Roe Effect: A theory that the Row V. Wade decision has had the effect of making the United States more conservative through selective breeding. The theory is based on the notion that most people get their basic political leanings from their parents. More liberal women or couples have elected not to have children, leading to a supposed increase in the number of young conservatives at the college or younger age through parental self-selection.

This is a theory suggested by James Taranto, the columnist who produces ‘Best of the Web Today’:

http://www.opinionjournal.com/best/

Taranto cites a poll conducted for “Rock the Vote”…

http://appserv.pace.edu/emplibrary/pace_poll_102604.pdf

New voters registered for the first time since 2000 slightly prefer Bush, apparently, with Taranto’s unstated but apparent argument that a majority of these new voters represent young adults first registering to vote… Which they do, but barely:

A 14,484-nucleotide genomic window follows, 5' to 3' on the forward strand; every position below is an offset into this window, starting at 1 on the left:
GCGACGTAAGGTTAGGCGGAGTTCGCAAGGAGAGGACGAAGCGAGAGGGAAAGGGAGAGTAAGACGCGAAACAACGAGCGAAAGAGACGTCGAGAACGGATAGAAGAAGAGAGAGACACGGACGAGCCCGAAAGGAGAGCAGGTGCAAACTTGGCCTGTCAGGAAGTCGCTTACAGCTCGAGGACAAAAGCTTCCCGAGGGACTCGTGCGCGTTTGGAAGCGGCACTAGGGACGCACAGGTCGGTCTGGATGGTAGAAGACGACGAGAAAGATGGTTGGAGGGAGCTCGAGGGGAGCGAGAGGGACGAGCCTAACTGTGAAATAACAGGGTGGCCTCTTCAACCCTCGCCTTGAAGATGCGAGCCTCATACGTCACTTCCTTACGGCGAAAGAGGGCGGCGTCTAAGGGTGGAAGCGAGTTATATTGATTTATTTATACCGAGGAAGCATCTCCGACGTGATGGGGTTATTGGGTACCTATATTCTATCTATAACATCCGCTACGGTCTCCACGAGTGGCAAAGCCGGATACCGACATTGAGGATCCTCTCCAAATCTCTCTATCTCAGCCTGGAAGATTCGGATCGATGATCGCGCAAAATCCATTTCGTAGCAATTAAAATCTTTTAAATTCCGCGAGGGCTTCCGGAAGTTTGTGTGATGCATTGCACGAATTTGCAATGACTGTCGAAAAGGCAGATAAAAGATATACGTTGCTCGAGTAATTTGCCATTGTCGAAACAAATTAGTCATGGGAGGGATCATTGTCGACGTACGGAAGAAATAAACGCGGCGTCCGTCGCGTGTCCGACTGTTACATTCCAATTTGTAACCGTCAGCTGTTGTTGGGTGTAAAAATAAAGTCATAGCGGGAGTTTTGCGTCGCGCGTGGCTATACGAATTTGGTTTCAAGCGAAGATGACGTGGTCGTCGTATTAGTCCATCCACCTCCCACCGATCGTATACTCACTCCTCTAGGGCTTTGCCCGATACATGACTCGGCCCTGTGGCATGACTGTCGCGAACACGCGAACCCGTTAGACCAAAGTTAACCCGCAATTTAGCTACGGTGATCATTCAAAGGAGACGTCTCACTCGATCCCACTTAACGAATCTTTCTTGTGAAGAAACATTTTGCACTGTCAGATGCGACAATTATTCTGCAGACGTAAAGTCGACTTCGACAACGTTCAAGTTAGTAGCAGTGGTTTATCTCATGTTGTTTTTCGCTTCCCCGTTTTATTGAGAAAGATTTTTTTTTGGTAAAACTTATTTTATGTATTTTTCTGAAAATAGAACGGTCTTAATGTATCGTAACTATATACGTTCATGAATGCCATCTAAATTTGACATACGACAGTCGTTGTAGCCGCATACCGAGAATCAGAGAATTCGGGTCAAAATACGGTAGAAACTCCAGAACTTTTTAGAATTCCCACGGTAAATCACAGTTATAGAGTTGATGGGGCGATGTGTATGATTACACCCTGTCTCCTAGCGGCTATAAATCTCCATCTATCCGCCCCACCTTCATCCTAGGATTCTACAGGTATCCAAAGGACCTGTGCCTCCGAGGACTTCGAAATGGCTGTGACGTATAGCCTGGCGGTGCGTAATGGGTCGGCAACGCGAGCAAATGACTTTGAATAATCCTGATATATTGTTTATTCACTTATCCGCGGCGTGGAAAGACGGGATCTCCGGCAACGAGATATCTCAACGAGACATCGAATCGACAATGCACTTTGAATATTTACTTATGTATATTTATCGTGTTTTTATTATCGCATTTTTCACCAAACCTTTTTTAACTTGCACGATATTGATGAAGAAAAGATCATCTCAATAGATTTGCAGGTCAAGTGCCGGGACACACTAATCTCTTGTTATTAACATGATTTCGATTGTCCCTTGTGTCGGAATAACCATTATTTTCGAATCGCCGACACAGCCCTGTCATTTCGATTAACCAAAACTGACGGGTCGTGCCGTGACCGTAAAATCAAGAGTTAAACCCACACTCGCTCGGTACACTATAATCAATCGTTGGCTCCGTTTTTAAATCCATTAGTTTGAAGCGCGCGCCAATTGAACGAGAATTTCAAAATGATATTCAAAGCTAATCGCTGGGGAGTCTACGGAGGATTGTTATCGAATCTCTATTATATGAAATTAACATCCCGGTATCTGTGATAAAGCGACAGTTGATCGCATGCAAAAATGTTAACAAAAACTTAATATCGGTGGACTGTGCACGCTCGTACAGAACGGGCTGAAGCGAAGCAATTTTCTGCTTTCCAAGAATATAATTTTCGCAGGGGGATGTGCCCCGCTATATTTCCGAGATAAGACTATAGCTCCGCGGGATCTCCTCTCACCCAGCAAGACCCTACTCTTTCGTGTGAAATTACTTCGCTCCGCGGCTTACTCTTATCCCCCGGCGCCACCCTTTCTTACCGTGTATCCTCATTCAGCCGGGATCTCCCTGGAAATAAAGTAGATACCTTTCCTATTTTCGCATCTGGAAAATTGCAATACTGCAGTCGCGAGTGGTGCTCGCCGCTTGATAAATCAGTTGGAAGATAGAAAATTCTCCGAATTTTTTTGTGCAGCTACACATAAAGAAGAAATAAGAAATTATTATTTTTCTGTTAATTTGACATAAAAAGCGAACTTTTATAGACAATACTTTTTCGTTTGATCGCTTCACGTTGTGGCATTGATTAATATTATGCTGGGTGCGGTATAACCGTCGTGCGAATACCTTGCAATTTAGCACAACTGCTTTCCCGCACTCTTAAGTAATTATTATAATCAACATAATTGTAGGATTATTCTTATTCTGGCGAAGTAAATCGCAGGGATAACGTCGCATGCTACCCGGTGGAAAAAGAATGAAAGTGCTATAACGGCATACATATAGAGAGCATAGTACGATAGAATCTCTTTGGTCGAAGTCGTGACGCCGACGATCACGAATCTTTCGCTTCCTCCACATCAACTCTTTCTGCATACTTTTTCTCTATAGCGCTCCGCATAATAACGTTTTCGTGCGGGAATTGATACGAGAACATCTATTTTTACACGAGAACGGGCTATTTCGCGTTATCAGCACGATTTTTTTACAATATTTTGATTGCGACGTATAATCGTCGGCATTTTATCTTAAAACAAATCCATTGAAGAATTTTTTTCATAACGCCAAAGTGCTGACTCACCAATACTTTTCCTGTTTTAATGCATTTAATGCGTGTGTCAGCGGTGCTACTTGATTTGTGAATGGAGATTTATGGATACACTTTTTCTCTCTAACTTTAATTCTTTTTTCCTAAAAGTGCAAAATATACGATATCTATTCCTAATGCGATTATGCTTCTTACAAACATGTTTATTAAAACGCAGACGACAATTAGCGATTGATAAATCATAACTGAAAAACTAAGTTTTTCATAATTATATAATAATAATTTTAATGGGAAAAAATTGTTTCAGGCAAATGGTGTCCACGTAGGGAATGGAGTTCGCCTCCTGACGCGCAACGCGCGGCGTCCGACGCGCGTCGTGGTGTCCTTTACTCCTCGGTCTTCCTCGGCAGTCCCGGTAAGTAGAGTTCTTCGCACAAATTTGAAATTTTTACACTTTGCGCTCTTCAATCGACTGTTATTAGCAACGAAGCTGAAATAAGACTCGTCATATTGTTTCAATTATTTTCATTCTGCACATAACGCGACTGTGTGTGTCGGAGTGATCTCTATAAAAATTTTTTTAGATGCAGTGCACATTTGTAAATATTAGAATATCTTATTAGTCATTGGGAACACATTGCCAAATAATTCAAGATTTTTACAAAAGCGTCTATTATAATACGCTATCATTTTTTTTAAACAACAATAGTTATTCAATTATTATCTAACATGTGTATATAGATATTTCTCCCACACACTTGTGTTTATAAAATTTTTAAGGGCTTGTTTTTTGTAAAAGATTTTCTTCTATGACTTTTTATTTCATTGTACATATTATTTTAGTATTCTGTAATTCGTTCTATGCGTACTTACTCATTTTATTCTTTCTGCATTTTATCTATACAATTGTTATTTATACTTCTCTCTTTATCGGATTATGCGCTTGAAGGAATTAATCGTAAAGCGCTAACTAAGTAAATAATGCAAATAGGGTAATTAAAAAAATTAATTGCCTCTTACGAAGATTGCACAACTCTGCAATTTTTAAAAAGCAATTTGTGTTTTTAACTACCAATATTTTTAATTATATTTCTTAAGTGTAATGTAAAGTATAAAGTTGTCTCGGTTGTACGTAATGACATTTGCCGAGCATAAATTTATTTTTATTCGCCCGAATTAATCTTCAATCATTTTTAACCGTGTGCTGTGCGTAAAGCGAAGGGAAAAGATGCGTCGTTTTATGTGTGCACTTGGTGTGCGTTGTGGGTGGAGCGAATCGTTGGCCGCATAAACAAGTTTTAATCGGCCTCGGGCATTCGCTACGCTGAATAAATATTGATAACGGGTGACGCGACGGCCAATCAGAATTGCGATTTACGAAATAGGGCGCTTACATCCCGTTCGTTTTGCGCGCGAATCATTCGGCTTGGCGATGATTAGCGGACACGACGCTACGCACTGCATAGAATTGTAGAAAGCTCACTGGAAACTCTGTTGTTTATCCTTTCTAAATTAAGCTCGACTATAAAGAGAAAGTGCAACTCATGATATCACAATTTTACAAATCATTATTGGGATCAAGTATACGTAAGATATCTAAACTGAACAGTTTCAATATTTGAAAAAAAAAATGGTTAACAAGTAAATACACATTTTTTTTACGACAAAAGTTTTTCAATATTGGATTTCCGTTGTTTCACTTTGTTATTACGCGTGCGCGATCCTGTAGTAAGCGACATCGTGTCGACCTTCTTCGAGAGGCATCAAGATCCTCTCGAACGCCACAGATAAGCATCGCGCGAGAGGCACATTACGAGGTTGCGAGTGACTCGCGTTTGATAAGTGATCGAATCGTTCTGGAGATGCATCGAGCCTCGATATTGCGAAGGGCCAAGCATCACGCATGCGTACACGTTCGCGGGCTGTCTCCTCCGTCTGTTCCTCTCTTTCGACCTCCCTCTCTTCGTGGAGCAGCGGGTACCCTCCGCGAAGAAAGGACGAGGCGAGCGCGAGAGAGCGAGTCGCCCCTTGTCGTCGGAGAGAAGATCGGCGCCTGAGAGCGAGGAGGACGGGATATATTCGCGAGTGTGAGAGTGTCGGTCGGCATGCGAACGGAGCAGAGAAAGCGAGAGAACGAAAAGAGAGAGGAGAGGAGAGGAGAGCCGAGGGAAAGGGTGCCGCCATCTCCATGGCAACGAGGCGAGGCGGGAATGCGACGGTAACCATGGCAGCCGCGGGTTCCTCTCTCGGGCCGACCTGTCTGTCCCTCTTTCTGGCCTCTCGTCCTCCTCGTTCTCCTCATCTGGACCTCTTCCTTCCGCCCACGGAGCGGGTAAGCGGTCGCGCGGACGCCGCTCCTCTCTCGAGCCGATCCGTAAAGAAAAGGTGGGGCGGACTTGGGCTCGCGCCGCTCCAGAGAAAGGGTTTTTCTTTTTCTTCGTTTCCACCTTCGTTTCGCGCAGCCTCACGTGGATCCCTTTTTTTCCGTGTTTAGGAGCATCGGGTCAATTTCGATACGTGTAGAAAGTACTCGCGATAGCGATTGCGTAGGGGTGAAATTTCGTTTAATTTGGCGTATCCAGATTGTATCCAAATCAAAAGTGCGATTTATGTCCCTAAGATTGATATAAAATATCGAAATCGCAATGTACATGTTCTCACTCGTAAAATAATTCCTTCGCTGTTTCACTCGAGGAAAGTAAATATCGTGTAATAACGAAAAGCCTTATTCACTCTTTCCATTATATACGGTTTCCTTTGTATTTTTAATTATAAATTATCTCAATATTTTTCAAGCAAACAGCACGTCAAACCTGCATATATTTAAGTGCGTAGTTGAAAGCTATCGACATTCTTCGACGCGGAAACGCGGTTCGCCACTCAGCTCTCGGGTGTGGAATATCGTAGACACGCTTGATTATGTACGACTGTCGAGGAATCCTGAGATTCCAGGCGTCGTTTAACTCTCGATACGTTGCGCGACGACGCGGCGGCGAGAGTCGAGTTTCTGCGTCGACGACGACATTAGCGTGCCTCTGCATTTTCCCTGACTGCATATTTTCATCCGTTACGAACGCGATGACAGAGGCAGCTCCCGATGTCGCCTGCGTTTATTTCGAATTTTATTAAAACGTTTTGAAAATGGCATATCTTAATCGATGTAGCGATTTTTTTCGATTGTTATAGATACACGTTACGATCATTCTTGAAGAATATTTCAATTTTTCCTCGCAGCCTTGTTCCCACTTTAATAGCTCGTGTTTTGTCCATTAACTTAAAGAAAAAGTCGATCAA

‘New voters in the 2004 Presidential Election are not as young as one might think. Thirty
percent are ages 17 to 25; 10% are 26 to 30, and 17% are 31 to 40. Surprisingly, 18% are
41 to 54, 12% are 55 to 64, and 12% are over 65.’

So, forty percent of the respondents could be affected by the Roe Effect. Inconveniently, the questions and demographic responses are not provided for independent review or other exploration. The results narrative is pretty interesting, though.

The Oregonian, from a separate Taranto piece…

“To be a Republican actually is reactionary and kind of revolutionary,” says [Luke] Sheahan, 20. “People of my age tend to rebel against the status quo, and the status quo on campuses is liberal. It’s almost innate rebellion against, y’know, the establishment.”

Oh, my spleen.

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